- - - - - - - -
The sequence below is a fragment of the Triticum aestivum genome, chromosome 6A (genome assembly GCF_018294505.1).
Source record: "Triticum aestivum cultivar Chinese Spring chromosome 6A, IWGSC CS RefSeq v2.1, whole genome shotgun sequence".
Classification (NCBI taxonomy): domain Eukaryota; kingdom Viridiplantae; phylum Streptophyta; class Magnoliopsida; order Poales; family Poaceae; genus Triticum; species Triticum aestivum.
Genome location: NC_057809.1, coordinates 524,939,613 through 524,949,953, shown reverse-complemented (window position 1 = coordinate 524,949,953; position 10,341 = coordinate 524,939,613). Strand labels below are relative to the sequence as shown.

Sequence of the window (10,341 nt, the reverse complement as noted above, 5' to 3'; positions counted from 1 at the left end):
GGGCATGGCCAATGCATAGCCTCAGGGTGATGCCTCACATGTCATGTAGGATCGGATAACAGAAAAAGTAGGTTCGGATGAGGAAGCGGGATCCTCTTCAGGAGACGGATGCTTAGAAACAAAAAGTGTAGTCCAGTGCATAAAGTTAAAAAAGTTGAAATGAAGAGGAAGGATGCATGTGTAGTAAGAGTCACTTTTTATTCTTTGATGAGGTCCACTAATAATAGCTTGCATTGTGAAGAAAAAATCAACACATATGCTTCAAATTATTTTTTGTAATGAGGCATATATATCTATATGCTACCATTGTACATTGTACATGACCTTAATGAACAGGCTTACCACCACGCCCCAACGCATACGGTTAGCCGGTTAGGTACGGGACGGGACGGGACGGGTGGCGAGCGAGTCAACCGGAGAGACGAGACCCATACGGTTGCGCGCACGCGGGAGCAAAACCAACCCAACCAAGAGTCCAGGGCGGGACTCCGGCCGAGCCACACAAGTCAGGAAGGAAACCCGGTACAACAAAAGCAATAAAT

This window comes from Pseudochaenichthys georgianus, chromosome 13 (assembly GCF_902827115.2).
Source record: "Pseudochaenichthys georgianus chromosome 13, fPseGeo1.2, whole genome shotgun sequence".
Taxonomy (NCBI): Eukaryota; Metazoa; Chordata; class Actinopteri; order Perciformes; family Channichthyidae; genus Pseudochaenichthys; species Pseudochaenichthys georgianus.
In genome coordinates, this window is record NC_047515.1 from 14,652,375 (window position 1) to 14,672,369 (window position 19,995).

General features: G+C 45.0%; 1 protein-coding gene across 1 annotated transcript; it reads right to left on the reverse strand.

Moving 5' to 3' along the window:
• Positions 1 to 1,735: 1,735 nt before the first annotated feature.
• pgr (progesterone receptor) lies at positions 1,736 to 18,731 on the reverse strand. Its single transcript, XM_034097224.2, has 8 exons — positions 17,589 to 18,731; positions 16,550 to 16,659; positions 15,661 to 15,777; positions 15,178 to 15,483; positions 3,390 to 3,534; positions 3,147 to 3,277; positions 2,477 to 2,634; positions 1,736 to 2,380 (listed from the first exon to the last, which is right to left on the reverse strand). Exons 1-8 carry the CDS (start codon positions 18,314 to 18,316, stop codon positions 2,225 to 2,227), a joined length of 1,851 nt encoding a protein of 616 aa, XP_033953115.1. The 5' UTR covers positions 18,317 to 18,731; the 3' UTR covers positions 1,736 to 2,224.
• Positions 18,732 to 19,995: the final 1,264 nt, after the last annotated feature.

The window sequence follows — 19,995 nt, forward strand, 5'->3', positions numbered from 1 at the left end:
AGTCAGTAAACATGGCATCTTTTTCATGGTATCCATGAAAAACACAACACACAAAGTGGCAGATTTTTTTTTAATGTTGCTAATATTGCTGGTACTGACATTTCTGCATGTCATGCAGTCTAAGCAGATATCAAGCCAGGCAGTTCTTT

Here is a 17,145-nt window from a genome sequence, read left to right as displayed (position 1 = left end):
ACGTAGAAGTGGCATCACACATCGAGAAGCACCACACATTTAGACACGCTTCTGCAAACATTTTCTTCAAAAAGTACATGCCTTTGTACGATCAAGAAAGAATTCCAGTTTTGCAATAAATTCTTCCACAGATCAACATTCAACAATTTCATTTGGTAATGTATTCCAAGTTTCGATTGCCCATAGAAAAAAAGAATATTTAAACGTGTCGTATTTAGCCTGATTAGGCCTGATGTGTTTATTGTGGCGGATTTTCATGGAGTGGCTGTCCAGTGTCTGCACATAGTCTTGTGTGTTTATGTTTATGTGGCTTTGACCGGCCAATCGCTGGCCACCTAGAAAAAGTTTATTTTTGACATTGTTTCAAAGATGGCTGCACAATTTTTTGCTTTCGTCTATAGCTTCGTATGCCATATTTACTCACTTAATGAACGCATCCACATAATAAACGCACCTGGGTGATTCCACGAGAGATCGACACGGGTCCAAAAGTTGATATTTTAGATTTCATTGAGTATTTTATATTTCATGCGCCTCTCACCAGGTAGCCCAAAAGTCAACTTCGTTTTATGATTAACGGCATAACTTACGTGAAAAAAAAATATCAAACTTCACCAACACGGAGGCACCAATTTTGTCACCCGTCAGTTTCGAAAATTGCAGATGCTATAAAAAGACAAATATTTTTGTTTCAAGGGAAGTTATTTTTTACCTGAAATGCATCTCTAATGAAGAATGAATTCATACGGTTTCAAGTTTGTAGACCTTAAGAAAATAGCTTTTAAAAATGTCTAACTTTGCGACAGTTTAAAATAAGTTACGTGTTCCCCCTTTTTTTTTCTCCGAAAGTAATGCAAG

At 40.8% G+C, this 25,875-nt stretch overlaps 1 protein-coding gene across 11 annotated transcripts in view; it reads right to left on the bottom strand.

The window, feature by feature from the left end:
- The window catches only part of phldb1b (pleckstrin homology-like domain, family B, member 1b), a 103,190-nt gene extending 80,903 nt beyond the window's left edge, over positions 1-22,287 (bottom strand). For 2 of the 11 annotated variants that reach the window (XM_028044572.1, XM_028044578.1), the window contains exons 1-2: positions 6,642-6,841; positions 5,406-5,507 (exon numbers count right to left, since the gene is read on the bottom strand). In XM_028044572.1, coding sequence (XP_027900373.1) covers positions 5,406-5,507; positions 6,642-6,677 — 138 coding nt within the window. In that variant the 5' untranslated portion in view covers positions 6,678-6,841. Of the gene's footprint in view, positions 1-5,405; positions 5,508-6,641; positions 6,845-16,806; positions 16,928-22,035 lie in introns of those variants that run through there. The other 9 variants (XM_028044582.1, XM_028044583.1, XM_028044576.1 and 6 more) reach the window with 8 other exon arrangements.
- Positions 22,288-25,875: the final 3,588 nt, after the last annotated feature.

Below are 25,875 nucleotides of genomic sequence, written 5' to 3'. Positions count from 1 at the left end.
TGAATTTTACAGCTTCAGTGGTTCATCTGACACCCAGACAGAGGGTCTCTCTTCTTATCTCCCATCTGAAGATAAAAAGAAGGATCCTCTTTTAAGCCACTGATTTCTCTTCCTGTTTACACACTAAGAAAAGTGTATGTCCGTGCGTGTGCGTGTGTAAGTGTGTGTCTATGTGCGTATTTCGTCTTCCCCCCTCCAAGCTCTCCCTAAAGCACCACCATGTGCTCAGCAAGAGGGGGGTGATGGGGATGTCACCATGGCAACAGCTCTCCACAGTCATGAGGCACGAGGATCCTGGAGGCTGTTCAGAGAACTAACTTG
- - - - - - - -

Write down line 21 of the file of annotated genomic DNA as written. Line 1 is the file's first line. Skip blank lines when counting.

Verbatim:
The window, feature by feature from the left end: